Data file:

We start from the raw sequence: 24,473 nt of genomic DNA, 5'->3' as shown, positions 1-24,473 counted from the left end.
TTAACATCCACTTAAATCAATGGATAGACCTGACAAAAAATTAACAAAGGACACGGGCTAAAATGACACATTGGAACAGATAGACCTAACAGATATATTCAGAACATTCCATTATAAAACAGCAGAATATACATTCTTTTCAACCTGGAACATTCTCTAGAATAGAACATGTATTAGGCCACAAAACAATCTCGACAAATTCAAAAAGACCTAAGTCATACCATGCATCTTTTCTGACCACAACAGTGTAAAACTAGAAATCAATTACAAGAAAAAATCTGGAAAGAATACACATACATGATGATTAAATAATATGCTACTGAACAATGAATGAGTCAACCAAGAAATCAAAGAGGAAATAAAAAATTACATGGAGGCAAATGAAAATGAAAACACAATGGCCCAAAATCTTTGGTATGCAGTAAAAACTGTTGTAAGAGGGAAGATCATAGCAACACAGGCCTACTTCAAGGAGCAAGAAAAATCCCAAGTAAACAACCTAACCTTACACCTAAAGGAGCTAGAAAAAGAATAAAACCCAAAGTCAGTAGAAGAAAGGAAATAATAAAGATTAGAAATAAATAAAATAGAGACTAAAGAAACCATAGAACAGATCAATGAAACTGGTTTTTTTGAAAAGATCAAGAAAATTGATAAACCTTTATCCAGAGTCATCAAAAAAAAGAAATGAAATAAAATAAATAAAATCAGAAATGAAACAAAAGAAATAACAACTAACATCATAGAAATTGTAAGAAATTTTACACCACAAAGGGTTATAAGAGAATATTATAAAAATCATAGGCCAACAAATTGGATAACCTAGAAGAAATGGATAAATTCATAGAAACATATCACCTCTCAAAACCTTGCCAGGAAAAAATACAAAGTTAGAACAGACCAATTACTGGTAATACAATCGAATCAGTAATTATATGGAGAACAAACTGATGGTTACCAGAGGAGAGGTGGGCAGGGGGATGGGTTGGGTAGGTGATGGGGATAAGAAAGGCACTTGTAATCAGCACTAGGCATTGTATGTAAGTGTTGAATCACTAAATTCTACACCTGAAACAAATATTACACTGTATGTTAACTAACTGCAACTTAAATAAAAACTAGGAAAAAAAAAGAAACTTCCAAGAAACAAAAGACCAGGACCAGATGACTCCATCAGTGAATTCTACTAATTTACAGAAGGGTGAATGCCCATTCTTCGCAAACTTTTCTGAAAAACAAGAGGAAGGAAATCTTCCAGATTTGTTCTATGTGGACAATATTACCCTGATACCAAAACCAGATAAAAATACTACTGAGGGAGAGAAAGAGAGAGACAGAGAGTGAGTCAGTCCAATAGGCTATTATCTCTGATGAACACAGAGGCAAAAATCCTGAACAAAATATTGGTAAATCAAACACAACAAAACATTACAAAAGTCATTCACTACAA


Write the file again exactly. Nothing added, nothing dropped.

We start from the raw sequence: 24,473 nt of genomic DNA, 5'->3' as shown, positions 1-24,473 counted from the left end.
TTAACATCCACTTAAATCAATGGATAGACCTGACAAAAAATTAACAAAGGACACGGGCTAAAATGACACATTGGAACAGATAGACCTAACAGATATATTCAGAACATTCCATTATAAAACAGCAGAATATACATTCTTTTCAACCTGGAACATTCTCTAGAATAGAACATGTATTAGGCCACAAAACAATCTCGACAAATTCAAAAAGACCTAAGTCATACCATGCATCTTTTCTGACCACAACAGTGTAAAACTAGAAATCAATTACAAGAAAAAATCTGGAAAGAATACACATACATGATGATTAAATAATATGCTACTGAACAATGAATGAGTCAACCAAGAAATCAAAGAGGAAATAAAAAATTACATGGAGGCAAATGAAAATGAAAACACAATGGCCCAAAATCTTTGGTATGCAGTAAAAACTGTTGTAAGAGGGAAGATCATAGCAACACAGGCCTACTTCAAGGAGCAAGAAAAATCCCAAGTAAACAACCTAACCTTACACCTAAAGGAGCTAGAAAAAGAATAAAACCCAAAGTCAGTAGAAGAAAGGAAATAATAAAGATTAGAAATAAATAAAATAGAGACTAAAGAAACCATAGAACAGATCAATGAAACTGGTTTTTTTGAAAAGATCAAGAAAATTGATAAACCTTTATCCAGAGTCATCAAAAAAAAGAAATGAAATAAAATAAATAAAATCAGAAATGAAACAAAAGAAATAACAACTAACATCATAGAAATTGTAAGAAATTTTACACCACAAAGGGTTATAAGAGAATATTATAAAAATCATAGGCCAACAAATTGGATAACCTAGAAGAAATGGATAAATTCATAGAAACATATCACCTCTCAAAACCTTGCCAGGAAAAAATACAAAGTTAGAACAGACCAATTACTGGTAATACAATCGAATCAGTAATTATATGGAGAACAAACTGATGGTTACCAGAGGAGAGGTGGGCAGGGGGATGGGTTGGGTAGGTGATGGGGATAAGAAAGGCACTTGTAATCAGCACTAGGCATTGTATGTAAGTGTTGAATCACTAAATTCTACACCTGAAACAAATATTACACTGTATGTTAACTAACTGCAACTTAAATAAAAACTAGGAAAAAAAAAGAAACTTCCAAGAAACAAAAGACCAGGACCAGATGACTCCATCAGTGAATTCTACTAATTTACAGAAGGGTGAATGCCCATTCTTCGCAAACTTTTCTGAAAAACAAGAGGAAGGAAATCTTCCAGATTTGTTCTATGTGGACAATATTACCCTGATACCAAAACCAGATAAAAATACTACTGAGGGAGAGAAAGAGAGAGACAGAGAGTGAGTCAGTCCAATAGGCTATTATCTCTGATGAACACAGAGGCAAAAATCCTGAACAAAATATTGGTAAATCAAACACAACAAAACATTACAAAAGTCATTCACTACAA